Choosing the right individual or institution to manage your wealth can feel like a daunting task, but it’s good to understand the basics and figure out your personal priorities.
This is a question we hear time and time again – perhaps you have an existing team or manager, but you don’t know if they are a good match for you, or maybe you have inherited or built up a large nest egg but don’t know where to start.

Everyone’s journey to finding their perfect asset manager will be different.

Where Can I Find the Best Asset Manager to Suit Me?

Banks are the traditional place to turn to for asset management services: the size of the institution (in terms of AUM, i.e. Assets Under Management) is an indication of its standing, although size is not everything in this industry.

The largest banks with wealth management services include UBS, Credit Suisse, Morgan Stanley, Bank of America/Merrill Lynch, JP Morgan, and Goldman Sachs.

These are well-known and well-respected institutions, and their size does come with certain advantages: first access to new products such as funds or bonds, special pricing for products and technical knowledge, and expertise due to the size of the teams. Many banks have analysts who cover individual sectors and can give the most up-to-date advice. These large institutions are far more structured, which means an asset manager will be less well-placed to make dedicated conviction calls compared to an independent manager, but the structure also means that they have more information to work with. For example, Credit Suisse utilizes its “HOLT” system, and UBS and Julius Baer have well-tested frameworks and methodologies.

There are also smaller dedicated private wealth management banks: these normally have a smaller number of employees but focus exclusively on wealth management services. They may have a more personal service than a larger bank, but they have fewer resources to research a broader spectrum of products. Having the right individual asset managers and analysts becomes critical for achieving outperformance.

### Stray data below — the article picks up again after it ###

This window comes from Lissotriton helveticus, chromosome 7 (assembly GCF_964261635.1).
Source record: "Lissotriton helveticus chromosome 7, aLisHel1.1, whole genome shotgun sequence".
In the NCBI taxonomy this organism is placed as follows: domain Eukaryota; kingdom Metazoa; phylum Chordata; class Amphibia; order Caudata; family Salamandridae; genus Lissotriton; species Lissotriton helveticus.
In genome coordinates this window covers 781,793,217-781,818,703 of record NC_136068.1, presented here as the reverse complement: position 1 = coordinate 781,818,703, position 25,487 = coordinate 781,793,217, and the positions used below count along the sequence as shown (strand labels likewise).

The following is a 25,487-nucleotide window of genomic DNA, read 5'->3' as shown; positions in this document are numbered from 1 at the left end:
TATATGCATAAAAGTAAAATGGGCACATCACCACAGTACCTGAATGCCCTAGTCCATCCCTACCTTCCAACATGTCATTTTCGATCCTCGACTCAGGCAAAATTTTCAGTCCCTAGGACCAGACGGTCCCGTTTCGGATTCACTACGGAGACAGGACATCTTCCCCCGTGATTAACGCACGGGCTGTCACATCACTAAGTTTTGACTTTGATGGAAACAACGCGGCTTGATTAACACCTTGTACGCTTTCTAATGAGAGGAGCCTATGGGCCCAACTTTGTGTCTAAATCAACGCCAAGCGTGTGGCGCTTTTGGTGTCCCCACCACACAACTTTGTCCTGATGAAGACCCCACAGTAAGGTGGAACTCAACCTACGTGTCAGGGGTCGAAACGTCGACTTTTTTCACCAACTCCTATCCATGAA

Then there are independent asset managers, typically one- to five-person offices with an asset manager and some analysts. These offices hold accounts with larger banking institutions but work independently, therefore offering more tailor-made solutions.

What Products Can My Asset Manager Provide?

Depending on the institution the asset manager works for, they will be able to provide access to different products. For example, a large bank might gain early access or be notified about products due to being a bookrunner, but they might also have less freedom to offer products provided by other banks. Banks can also make larger investments: this is vital for the primary bond market, where the book interest is high and final allocations can be substantially lower (or nothing at all). An independent manager may not be aware of these products before they launch, or might not have the size to gain an allocation if the book is oversubscribed.

Pricing is another factor to consider: pricing is usually carried out on a case-by-case basis, but most asset managers will use a percentage. For very high-value accounts there can be an “all-in” fee as low as 40 basis points per annum. On the other hand, an independent asset manager might be able to offer a lower management fee, but they will also be subject to holding/account fees with their respective banks.

What Works for Me?

Choosing an asset manager is not just about products and fees. The right asset manager is an individual or team you trust, so everyone must understand what the goals are for your portfolio.

Why do you want to invest? For capital protection and to keep pace with inflation? Or do you wish to hit a particular target return? Do you want access to your money in the short term, or are you looking toward intergenerational wealth management or philanthropy? Or is it a mix of all of the above? Whatever the case, you and your investment manager need to be aware of your goals and requirements from the beginning.